Study shows movement, evolutionary history of TB in China

November 5, 2018 By David Tenenbaum

A genetic scan of a massive number of samples taken from tuberculosis patients across China has shown a surprising genetic uniformity: just two “strains” of the tuberculosis bacterium account for 99.4 percent of all cases.

Globally, TB is caused by seven major strains.

Caitlin Pepperell Submitted photo

“Yes, I was surprised at the lack of diversity in the bacterium,” said Caitlin Pepperell, an associate professor of medical microbiology at University of Wisconsin–Madison. Pepperell is a corresponding author in a paper published online today (Nov. 5) in Nature Ecology and Evolution that looked at 4,578 samples from patients in China.

Pepperell’s co-authors included Qian Gao and Qingyun Liu, both at the Shanghai Public Health Clinical Center and Fudan University in Shanghai.

China has about one million new cases of TB annually, a number that is slowly falling. Each year, 10 million cases of TB account for an estimated 1.7 million deaths globally, making it the most deadly infectious disease. The pandemic is particularly acute in developing countries in Asia and sub-Saharan Africa.

The most likely explanation for the uniformity of TB strains in China is political. Movement into the old empire was limited by dynastic policies of seclusion, Pepperell says. “The hypothesis my colleagues and I use to explain the surprising lack of diversity is that at the time when the current TB epidemic was taking hold in China, there was less contact with other regions compared to contemporaneous societies elsewhere, but there was a lot of movement within China.”

That internal movement allowed the strain Lineage 2 or L2 to spread widely in China, where it now accounts for 80 percent of current cases. L2 is estimated to have arisen in Southeast Asia, with subsequent evolution of important daughter strains within China.

The introduction of strain Lineage 4, which now causes 17 percent of cases in China, was likely from ships engaged in the silk trade between 1084 and 1336 A.D.

Map shows movement of two subtypes of the tuberculosis bacterium lineage 4 after `it was introduced, presumably by infected sailors. Today, lineage 4 causes 17 percent of China’s tuberculosis cases. Pepperell, et al., Nature Ecology & Evolution

And because apparently few other strains were introduced into China, the result is a picture not seen elsewhere – of two dominant strains in a pandemic that has persisted for a thousand years or more.

Several features distinguish TB from other pathogens and make its evolution dependent on human behavior. Mycobacterium tuberculosis does not share DNA with other species of bacteria. This dangerous phenomenon, called “horizontal gene transfer,” allows rapid movement of traits like antibiotic resistance among bacteria.

And because TB has no non-human hosts, it infects only through human-to-human contact, producing a slower advance compared to many other epidemics.

Although these factors could help explain why a political decision to isolate China allowed two strains to move through the country largely unchanged, the study was not designed to prove causation.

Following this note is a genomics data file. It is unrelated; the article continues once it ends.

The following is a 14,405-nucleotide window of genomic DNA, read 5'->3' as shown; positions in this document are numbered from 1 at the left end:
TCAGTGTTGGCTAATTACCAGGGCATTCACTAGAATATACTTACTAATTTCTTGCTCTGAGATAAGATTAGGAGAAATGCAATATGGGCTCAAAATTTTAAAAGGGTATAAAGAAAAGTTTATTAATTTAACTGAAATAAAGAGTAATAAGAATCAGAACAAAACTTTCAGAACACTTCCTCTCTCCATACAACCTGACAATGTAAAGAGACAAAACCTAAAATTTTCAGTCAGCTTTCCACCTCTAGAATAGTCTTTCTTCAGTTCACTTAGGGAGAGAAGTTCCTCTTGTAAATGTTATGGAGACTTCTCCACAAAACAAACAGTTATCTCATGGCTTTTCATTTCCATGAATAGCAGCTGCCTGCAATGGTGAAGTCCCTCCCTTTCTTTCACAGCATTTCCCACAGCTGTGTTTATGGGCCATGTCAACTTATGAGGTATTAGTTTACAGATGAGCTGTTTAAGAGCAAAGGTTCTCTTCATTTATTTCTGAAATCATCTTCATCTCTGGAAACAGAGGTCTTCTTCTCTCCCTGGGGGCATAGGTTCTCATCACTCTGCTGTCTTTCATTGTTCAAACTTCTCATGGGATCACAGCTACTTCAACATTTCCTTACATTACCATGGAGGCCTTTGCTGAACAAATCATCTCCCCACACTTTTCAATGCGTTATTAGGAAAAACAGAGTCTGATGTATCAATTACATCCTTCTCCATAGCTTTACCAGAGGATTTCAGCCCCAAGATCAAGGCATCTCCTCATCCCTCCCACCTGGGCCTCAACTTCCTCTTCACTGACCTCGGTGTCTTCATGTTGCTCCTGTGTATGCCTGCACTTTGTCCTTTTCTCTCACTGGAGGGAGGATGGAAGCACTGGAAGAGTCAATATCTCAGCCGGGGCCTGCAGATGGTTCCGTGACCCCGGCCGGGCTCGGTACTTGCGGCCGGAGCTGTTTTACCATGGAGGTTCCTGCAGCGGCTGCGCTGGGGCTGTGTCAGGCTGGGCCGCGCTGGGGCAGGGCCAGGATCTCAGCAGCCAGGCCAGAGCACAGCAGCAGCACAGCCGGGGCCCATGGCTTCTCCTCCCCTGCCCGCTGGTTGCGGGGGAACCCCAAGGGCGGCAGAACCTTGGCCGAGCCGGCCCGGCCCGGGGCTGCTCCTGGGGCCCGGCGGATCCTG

The new study adds to an emerging picture of the movement of the dangerous and persistent TB epidemic across the globe. In a recent report in Science Advances, Pepperell and colleagues studied Lineage 4, the predominant international strain, and concluded that “repeated sourcing from Europe has been the main driving force for the global expansion of L4, with intense dispersal to Africa and the Americas concomitant with European colonizing efforts” between the years 1600 and 1900.

That study also found that strains of TB resistant to multiple drugs in recent decades have “overwhelmingly” remained local. That encouraging finding raises the possibility of limiting the spread of these particularly dangerous pathogens.

After decades of little progress in drug treatment for TB, new drugs are already in use or in the pipeline, Pepperell adds. However, because many people stop taking the pills before the bacterium is fully vanquished, standard practice calls for practitioners to watch that doses are actually taken for at least the six months needed to clear the infection.

Pepperell, who practices infectious disease medicine in addition to her research, says a main goal of the genetic studies is to gain an evolutionary understanding of why TB is so difficult to treat and eradicate. “We talk about robustness and adaptability,” she says. “A robust organism is strong in the face of perturbations. Adaptability is the ability to change in response to a change in environmental conditions.”

Clearly, the Lineage 2 strain that dominates in China is robust. It is also a major cause of drug resistant TB, demonstrating its adaptability as well.   

The current study alone, she adds, “will not tell us why treatment and eradication of TB is so difficult, and it will not change treatment, directly. The overarching contribution of this kind of study is to understand what forces shaped these bacteria. That is obviously relevant to treatment, and to drug resistance, but you can’t draw a direct line from what we have found so far, saying, ‘These will be the effects.’”

This work was supported by the National Institutes of Health (grant 1R01AI113287-01A1); the Natural Science Foundation of China and other sources.